The Massachusetts Attorney General’s Office announced a settlement after an investigation of a scrap metal processor company.
Western Mass News reported that according to the attorney general’s report, the scrap metal company, Joseph Freedman, allegedly illegally polluted the Chicopee River and Springfield’s storm drain system.
Joseph Freedman Company Incorporated is the largest privately-owned scrap metal processor in New England, reported Western Mass News.
“This came to my office as a result of receiving some reports and, as we always do, we did an investigation and we actually learned that over years, this company’s own storm water sample showed that for a long, long time, it had been discharging this storm water with illegal levels of pollutants,” said Healey, reported Western Mass News.
The attorney general’s complaint stated that the company allegedly violated the federal Clean Water Act (CWA) by illegally discharging polluted industrial storm water from its facility through the Springfield municipal storm drain system. This discharge ended up in Poor Brook, which is a tributary of the Chicopee River. The attorney general’s complaint also includes that the company did not consistently submit benchmark monitoring to the EPA.
A statement received by Western Mass News from Joseph Freedman Company attorney stated:
“Improving our storm water discharges is an essential part of that commitment, and as the consent decree itself notes, Freedman has already eliminated all storm water discharges flowing down the ramp located on the southern edge of the facility. While we disagree with the assertions made by the attorney general in her complaint, we recognize that, like everyone else in the metals industry that deals with dissolved metals measured in the parts per million, we must continue to do better. We have agreed to make significant improvements to our storm water treatment systems, far beyond that which would be required under the applicable regulations.”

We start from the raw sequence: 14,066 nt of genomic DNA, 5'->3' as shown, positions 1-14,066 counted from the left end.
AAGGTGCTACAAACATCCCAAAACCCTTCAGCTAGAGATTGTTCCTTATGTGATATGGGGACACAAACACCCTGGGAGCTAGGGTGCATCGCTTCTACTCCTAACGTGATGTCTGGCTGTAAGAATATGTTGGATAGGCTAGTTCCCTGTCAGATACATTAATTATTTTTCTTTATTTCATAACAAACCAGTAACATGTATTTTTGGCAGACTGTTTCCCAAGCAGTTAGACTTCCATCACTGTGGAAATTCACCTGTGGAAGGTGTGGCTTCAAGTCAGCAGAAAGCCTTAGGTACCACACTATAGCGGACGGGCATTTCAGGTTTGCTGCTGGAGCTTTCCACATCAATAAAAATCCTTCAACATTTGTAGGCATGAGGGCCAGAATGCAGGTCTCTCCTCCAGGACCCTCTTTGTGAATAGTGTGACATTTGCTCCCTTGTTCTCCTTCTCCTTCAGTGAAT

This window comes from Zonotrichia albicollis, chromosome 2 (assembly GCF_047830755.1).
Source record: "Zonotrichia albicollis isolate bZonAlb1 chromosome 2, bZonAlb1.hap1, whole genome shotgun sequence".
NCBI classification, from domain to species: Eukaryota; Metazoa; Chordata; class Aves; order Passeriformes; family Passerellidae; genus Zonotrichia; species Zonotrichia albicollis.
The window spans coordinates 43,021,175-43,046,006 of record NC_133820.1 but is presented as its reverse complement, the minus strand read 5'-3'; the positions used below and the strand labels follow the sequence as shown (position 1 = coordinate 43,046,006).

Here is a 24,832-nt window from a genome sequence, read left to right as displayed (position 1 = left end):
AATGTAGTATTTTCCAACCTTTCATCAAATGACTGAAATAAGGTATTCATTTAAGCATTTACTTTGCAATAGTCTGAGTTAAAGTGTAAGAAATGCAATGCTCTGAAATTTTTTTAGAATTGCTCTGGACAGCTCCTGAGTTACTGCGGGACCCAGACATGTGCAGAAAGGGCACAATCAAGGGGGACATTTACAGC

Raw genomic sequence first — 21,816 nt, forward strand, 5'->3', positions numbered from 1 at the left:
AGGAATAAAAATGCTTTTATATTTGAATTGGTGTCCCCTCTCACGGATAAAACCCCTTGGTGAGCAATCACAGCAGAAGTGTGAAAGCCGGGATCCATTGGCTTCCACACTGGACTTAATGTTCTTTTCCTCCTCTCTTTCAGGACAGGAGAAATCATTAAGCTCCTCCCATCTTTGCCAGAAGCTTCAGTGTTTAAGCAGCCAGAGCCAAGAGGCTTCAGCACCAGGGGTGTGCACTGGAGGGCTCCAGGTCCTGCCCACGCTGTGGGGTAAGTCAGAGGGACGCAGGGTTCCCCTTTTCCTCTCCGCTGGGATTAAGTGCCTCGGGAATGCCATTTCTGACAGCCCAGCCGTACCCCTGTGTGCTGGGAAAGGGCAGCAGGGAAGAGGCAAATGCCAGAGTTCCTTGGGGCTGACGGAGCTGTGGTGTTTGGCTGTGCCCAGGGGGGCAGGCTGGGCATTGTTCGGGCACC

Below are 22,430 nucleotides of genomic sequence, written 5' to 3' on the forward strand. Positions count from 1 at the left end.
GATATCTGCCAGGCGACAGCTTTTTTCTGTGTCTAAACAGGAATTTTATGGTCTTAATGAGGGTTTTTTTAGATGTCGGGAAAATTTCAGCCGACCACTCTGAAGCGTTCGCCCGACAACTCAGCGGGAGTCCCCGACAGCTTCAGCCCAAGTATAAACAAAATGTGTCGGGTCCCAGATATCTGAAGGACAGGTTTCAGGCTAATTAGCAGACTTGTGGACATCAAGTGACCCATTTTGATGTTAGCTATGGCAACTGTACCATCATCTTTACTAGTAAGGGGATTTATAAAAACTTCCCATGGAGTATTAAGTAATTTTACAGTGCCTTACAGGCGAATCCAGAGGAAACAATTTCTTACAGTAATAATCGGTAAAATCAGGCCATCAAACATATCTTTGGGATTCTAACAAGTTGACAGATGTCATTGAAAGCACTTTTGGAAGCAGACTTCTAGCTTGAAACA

“This is a situation, where a company was allowing the rain, the snow, the storm water to run through their property, to pick up the dangerous heavy metals and to have those run right off and to discharge into the river and that is illegal,” Healey said, reported Western Mass News.
Pollutants including lead, aluminum, iron, copper, and zinc along with other heavy metals that were being discharged into the river showed that levels were significantly higher than what is allowed under the permit, reported Western Mass News.
In March 2019, the water discharged contained 23,684% more cooper than the EPA’s benchmark, also exceeding the EPA benchmarks in September 2020 and in June 2021, reported Western Mass News.
It is important to note that these contaminants are not affecting the drinking water supply, according to the AG’s office, reported Western Mass News, although it can still harm fish.